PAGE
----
It's no secret that every corner of healthcare is highly regulated. Beyond HIPAA violations for disclosing PHI, there are countless other regulations that affect health insurance plans, and inaccurate or incomplete address data can put a health insurance provider in conflict with many of them.

Some rules require health insurance providers to send required notices to members or providers within mandated timelines. For example, a Summary of Benefits and Coverage must be provided within a certain number of days to new applicants, enrollees, or COBRA beneficiaries.

Health insurance providers are also responsible for notifying policyholders of coverage changes, as described in the hypothetical situation above and giving proper notice before terminating coverage. Bad address data can cause cascading problems — if someone isn’t paying their premiums because they aren’t receiving the bill due to an inaccurate address, the health plan could cancel their policy but still run afoul of the requirement to inform them in a timely manner.

As with HIPAA violations, there are penalties for not complying with these regulations. If a health insurance provider doesn’t have a system in place for verifying and maintaining address data, it loses the ability to argue that it made a good-faith effort to comply with all relevant requirements.

In addition to legal consequences, failure to comply and communicate properly with patients has reputational implications. When incorrect or incomplete information causes patients to pay more financially, they also pay more emotionally — and their frustration affects their relationship with the health insurance provider.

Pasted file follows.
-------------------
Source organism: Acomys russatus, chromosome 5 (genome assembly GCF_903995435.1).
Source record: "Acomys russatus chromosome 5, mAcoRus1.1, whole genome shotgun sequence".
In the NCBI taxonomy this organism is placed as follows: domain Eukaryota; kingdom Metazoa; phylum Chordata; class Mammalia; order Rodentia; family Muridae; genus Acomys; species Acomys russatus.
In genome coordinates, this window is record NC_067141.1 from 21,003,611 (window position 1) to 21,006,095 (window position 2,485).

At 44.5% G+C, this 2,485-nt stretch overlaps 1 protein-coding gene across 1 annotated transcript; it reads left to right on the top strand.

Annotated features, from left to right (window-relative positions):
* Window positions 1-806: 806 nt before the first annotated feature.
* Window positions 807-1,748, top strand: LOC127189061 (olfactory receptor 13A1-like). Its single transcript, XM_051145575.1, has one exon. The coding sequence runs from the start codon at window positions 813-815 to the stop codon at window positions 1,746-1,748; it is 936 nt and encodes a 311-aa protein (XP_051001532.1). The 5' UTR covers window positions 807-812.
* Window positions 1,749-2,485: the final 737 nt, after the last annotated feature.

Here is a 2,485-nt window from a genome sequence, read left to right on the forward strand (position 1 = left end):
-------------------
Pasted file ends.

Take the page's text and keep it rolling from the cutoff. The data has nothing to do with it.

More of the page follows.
3. Increased risk of fraud and partner violations

Health insurance providers share data with a variety of business partners, including providers, labs, and pharmacies. Incorrect or incomplete address data is like a virus that can spread from one entity to another, putting partners at risk for HIPAA violations or mistakes like shipping prescriptions to the wrong address and interrupting patient treatment.

From a patient's perspective, these mistakes reflect on the health insurance provider, no matter what other entity might be responsible. Partners need to work together to ensure the accuracy of health data, including address data, as it flows throughout the healthcare system.

Documents mailed to bad addresses can also increase the risk of healthcare fraud when the wrong people open letters and misuse the information they find. The financial impact of fraud often comes back on the insurer, so it’s in the interest of health insurance providers to correct addresses not only in their own systems but also those of partners like labs or providers.

Fraud costs the insurance industry billions of dollars each year, but insurers can fight back by keeping their records up to date — including address data.

Increase compliance and privacy with address verification tools

HIPAA standards cover more than wrongful disclosures of PHI. They also punish failures to perform organization-wide risk analyses and implement risk-management processes. Health insurance companies should conduct regular self-audits of how they protect PHI, and these audits should include the secure handling of address data.

Address verification tools like Smarty can help health insurance providers automatically identify and correct incomplete or inaccurate address data and avoid unintentional privacy and compliance violations. It's also possible to dramatically reduce the number of bad addresses that enter the system in the first place by using autocomplete tools. With the right precautions in place, you can protect your health insurance company — and your policyholders — from a multitude of privacy, compliance, and fraud risks.

Read the other articles in this series, The Silent Risks of Inaccurate Address Data for Health Insurance Providers: